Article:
The company is rolling out the ads slowly, and only to a select number of users. Once the ads are expanded to all users (sometime later in 2014, presumably), we will get a glimpse of how effective the ad algorithm is. You can scroll past a News Feed post, but auto play ads are harder to ignore. Sending irrelevant ads to users will not only be more noticeable, it will be bad for all parties involved, including Facebook.


Another major play for Facebook will be around the development of its app ecosystem. In a recent interview in Bloomberg Businessweek, Zuckerberg said: "We just think that there are all these different ways that people want to share, and that compressing them all into a single blue app is not the right format of the future."


Currently Facebook offers three other apps, in addition to the main one, which are Messenger, Instagram and the soon-to-launch news reading app Paper. "As Facebook goes down the multi-app strategy it will need to think carefully about the possible fragmentation of the Facebook brand."


Of course, advertisements only work when users engage with the platform, and Facebook spent the tail end of 2013 dealing with a cloud of suspicion regarding teens on the social network — more specifically, how often they are using the site.


The most recent evidence that Facebook may be concerned about losing teen users surfaced when Facebook reportedly tried to acquire Snapchat for $3 billion in November. The photo-sharing app is popular with teens — it claims users send 400 million photos and videos per day — and it would certainly help keep Facebook relevant to the youngest generation of social media users.


We should find out in 2014 whether or not Facebook is cool when it comes to teenagers, and if it isn’t how it plans to get back in their good graces. No matter the revenue numbers — and they should be healthy, especially with video ads in the fold — Facebook investors will undoubtedly listen carefully to what happens with the site's youngest adopters.


As Facebook crosses the threshold into its second decade of existence, it will deal once again with the question we initially asked after the then-Harvard undergrad launched the site from his dorm room: what is Facebook, and how does it fit into our lives? As the company continues to expand its reach, we remain eager to discover the answer and whether it will continue to command Social Supremacy.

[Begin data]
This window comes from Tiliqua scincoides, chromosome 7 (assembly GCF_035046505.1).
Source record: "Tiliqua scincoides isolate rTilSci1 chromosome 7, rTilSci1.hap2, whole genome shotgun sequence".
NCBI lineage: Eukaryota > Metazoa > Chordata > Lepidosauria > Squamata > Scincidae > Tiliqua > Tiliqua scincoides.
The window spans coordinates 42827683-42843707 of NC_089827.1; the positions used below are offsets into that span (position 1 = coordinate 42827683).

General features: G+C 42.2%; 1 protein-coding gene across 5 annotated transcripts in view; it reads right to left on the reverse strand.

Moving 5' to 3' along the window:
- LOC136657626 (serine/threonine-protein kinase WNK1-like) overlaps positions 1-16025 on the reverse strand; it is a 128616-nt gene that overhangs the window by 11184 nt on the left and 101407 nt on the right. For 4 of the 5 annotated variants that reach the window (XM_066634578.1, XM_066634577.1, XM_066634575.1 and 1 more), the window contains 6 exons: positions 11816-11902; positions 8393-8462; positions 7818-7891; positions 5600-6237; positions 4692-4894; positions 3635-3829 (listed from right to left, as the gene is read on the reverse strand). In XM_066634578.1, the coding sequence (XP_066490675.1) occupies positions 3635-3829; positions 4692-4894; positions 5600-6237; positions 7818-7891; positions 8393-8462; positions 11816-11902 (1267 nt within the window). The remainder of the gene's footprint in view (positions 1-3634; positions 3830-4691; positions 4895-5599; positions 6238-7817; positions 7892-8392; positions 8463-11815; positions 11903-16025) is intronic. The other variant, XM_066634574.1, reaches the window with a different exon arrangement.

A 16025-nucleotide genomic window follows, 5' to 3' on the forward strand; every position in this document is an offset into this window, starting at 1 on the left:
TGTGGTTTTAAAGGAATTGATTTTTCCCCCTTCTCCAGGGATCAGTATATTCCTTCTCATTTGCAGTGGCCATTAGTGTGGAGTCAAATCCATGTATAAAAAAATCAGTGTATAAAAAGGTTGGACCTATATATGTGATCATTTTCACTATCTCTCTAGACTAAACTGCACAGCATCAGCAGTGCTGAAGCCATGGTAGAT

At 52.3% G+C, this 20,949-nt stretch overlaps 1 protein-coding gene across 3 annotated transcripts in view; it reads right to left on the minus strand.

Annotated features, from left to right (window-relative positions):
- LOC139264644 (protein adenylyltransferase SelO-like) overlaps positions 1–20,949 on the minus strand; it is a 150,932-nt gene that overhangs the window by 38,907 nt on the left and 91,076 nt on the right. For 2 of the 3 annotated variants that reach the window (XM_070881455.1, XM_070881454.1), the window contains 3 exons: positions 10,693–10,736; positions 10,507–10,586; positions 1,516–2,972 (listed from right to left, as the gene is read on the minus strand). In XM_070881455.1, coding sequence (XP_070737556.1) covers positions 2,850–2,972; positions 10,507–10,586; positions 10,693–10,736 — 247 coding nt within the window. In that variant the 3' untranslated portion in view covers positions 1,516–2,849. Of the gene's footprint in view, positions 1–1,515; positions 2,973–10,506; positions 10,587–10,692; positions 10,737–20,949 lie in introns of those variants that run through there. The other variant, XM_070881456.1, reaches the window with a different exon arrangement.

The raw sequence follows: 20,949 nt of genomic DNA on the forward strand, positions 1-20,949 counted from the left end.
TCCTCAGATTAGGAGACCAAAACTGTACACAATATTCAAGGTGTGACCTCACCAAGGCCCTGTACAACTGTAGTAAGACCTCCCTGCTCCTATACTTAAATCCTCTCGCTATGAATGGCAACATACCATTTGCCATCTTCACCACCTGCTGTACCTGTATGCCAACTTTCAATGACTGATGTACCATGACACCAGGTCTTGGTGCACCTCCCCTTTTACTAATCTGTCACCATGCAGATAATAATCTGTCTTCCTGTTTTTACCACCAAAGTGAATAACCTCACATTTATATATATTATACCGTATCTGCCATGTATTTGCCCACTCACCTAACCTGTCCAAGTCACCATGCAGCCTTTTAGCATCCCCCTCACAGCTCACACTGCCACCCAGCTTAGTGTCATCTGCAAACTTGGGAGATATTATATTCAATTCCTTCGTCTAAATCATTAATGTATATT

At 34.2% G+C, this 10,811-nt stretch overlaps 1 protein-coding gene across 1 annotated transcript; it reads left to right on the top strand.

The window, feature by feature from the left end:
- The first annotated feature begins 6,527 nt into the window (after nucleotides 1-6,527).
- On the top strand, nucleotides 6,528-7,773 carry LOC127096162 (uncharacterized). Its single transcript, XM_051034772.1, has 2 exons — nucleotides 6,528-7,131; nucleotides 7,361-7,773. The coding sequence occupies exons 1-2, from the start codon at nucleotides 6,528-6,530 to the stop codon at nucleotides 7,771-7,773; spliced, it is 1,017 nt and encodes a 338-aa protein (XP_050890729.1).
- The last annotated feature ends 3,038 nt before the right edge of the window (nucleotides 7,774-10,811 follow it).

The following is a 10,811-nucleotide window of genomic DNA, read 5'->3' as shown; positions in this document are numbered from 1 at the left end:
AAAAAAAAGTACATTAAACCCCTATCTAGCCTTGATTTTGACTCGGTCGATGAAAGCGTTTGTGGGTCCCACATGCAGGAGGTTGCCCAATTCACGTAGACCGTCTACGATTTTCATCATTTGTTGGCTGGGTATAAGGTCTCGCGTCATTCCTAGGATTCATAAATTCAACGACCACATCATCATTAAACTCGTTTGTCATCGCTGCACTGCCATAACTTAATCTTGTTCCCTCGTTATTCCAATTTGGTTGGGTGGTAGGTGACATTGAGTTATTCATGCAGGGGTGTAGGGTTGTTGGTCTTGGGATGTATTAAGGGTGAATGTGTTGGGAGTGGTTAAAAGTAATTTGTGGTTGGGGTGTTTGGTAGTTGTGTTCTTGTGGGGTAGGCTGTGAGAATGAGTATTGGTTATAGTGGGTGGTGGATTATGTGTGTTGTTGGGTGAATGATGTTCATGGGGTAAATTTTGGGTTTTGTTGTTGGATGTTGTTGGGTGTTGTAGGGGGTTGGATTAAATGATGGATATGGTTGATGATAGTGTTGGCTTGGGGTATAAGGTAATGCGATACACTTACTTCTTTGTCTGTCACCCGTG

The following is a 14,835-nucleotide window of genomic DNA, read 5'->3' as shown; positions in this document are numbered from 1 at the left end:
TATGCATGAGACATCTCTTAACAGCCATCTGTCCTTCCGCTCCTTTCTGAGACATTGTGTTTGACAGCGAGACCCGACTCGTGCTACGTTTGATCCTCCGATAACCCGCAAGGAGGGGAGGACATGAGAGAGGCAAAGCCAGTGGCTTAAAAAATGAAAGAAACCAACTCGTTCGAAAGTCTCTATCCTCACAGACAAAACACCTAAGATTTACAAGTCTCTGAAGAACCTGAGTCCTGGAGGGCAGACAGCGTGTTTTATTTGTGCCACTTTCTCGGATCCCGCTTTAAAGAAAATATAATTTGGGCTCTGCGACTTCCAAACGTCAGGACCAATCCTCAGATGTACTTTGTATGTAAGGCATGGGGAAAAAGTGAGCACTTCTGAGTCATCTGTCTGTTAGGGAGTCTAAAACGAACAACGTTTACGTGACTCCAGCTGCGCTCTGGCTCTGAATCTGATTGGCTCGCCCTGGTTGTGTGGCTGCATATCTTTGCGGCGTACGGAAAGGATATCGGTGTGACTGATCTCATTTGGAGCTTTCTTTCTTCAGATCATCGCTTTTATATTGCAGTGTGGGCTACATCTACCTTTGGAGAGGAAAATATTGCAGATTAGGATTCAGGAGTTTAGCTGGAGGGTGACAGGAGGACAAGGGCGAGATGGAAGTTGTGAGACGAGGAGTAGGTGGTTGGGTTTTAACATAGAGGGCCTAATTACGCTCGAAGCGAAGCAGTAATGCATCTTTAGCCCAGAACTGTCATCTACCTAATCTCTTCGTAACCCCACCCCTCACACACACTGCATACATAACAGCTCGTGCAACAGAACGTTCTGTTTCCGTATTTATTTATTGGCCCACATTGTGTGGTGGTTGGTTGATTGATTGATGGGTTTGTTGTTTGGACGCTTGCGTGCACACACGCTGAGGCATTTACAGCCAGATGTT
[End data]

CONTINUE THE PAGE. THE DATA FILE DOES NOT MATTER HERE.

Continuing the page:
Facebook is not going anywhere any time soon. People always want to communicate with other people. Humankind is naturally gregarious. Social networking has been around since the Romans exchanged papyrus rolls! And while it is unknown how the next ten years will play out for its many evolving guises, given the huge impact Facebook has already made, we can certainly expect more success to follow.


As Zuckerberg puts it,

We're looking forward to our next decade and to helping connect the rest of the world.

Facts you didn’t know about Zuckerberg…

  • Mark Zuckerberg is red-green colour-blind, which is part of the reason why the Facebook we know today is blue.
  • He is able to read and write in five different languages - English, Hebrew, Latin, French, and Ancient Greek
  • Mark claims he doesn't own a television!
  • He hates public speaking, which is probably a bad thing, considering his job involves a lot of public speaking.
  • Mark has a very eclectic taste in music, enjoying the talents of Green Day, Daft Punk, Lady Gaga, Jay-Z and Shakira!
  • In 2009, following the 2008 recession, Mark decided to wear a tie for the entire year, citing the importance of the year as his main reason for the decision.
  • Zuckerburg lists his cell phone number on Facebook
  • You can’t block Mark Zuckerberg on Facebook

Sources include: Mashable, The Guardian, Businessweek, Techcrunch, Likes.com 

Published in Online
Friday, 31 January 2014 12:23

MDM will become increasingly pivotal in 2014

MDM will become increasingly pivotal in 2014

Master data management (MDM) is emerging as a key technology for 2014 since it is pivotal to melding current trends: big data, social media and cloud, with the need for governance by combining practices, processes, policies, standards and software tools.